Canada’s new U builds IT into the lesson plan

The key to providing the Canadian marketplace with sorely-needed highly skilled professionals lies in incorporating more IT into higher education, according to the founding president of Canada’s newest university.

Set to open its doors for the first time in fall of 2003 — just in time to

greet Ontario’s double cohort of high school graduates — the Oshawa-based University of Ontario Institute of Technology will be an IT-centric learning environment, says president and vice-chancellor of UOIT Gary Polonsky.

The school will offer degrees in biology, business and information technology, education, justice studies, as well as nursing and nuclear engineering.

Ontario’s 18th University, UOIT will be the province’s only one whose entire student population will have his or her own laptop, he says. Every student will lease a mobile computer from the university, receiving what Polonsky describes as a “”high-end machine”” at the beginning of year. These will be replaced with new devices by the student’s third year, he said. UOIT has not provided details on the school’s notebook suppliers.

The university plans to use the equipment it is making available to students to create a learning environment that relies heavily on Web-based resources and provides pervasive internet access throughout the campus, says UOIC director of learning technologies Bill Muirhead.

“”All of our new buildings will be wired, all of the common areas within the buildings and all of the common areas around the campus environment itself will be wireless. So that students will have access to the Internet from anywhere at any time when they’re physically on campus. That includes classrooms, dorm rooms, or sitting out under a tree, “” he says.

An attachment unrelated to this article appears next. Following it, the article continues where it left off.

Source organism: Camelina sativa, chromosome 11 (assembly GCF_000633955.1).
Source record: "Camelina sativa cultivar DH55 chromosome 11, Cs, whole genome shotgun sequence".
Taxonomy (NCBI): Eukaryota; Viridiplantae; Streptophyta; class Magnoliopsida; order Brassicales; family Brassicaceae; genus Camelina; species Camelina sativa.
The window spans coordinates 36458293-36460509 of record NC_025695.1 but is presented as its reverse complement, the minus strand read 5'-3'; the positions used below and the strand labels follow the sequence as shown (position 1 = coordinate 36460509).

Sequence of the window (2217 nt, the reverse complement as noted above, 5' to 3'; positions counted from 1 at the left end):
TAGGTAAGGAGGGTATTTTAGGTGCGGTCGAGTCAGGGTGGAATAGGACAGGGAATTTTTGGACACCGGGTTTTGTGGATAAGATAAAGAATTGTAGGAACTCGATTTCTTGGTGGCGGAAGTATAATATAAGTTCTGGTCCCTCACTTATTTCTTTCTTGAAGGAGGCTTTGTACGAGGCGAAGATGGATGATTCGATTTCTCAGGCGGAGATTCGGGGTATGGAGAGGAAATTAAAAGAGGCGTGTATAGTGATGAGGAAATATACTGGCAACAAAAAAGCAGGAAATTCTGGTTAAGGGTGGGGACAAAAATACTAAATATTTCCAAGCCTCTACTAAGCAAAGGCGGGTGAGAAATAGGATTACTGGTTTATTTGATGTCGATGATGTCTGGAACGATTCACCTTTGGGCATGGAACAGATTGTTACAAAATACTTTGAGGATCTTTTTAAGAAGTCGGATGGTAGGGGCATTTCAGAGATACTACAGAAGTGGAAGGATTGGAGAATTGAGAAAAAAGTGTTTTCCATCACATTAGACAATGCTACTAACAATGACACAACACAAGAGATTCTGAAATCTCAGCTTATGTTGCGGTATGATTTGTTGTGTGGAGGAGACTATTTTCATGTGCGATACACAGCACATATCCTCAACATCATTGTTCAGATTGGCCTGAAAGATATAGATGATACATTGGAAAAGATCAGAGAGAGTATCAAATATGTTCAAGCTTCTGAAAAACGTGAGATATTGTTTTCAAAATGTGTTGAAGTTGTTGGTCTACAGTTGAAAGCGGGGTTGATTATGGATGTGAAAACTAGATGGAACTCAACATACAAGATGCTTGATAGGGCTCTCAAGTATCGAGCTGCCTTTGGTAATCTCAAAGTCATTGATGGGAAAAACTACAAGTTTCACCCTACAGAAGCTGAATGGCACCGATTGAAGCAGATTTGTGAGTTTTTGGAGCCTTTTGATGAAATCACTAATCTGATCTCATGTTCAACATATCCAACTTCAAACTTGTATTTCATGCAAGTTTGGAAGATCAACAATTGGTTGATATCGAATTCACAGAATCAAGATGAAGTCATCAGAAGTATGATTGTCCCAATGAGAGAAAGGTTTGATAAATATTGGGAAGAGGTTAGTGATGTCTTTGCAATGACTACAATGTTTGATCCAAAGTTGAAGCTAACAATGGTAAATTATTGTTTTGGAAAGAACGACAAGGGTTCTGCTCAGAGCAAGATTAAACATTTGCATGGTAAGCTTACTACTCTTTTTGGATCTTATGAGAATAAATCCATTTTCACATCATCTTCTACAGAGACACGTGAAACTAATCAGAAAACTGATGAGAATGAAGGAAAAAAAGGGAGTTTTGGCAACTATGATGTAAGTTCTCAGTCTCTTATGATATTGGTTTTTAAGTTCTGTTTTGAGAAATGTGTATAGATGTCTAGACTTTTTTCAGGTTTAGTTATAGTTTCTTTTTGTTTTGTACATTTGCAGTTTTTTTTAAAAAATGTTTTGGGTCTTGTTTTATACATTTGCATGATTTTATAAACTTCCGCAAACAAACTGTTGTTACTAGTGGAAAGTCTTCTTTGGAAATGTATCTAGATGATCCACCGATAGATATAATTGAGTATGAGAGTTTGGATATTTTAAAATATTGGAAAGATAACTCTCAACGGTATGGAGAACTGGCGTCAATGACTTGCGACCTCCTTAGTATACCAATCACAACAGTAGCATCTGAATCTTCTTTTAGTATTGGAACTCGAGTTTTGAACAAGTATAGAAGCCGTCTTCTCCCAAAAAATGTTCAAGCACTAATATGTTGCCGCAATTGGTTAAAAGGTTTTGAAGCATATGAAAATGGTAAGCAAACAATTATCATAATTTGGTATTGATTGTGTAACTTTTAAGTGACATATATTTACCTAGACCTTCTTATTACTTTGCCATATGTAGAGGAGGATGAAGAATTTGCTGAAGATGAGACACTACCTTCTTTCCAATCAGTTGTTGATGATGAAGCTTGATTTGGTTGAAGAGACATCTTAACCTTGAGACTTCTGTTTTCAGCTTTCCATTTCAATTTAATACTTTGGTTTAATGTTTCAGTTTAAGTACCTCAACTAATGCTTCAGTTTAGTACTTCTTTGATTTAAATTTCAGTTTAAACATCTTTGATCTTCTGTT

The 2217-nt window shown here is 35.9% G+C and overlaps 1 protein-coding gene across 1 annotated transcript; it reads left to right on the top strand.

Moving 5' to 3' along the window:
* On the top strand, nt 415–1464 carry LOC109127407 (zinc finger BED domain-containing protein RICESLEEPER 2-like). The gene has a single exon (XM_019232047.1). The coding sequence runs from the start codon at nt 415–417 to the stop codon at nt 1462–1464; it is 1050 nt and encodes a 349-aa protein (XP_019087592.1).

While the UOIC network infrastructure is an in-house developed resource, the university has partnered with Nortel Networks, IBM and Bell Canada, who will be providing equipment and support for the university’s IT programs. Polonsky says details on the partnerships will become public knowledge in a matter of weeks.

UOIT’s school of business and information technology will offer IT-centric studies. However, the goal is for the university to turn out IT-savvy graduates in all programs, like its nursing faculty for example, Muirhead says.

“”If you take a look at the medical profession and the adoption of information technology within health-care, it’s tremendous,”” he says. “”We would hope to mimic the rich healing environment within a rich learning environment at UOIT and the use of information technology.””

The school plans to do that by getting students involved in online study groups and inviting experts from around the world into the classroom via Internet. A similar model of student interaction has proven quite successful for Canada’s only fully online university, the University of Athabasca.

Athabasca has found that online interaction between students can actually be a more meaningful learning experience than classroom lectures, says the school’s chair for the centre for innovative management, Peter Carr.

“”The real benefit of the technology we have is that it allows people to work really closely together across distance and time. When it’s asynchronous, it can accommodate their work and personal lives. One person will contribute to the discussion at three in the morning, and somebody else will contribute to it at three in the afternoon,”” he says.

The UOIT plans to reach a student body of nearly 4000 by fall of 2004. Its focus will always remain on technology and IT training across all disciplines, Polonsky says.

“”The goal is to have our students be IT experts by the time they leave the university. We’re prepared to help them reach that level of expertise in whatever form works best for them be it tutorials, classes,”” he says. “”IT expertise is not an option in the workforce anymore, it’s what employers are asking for.””

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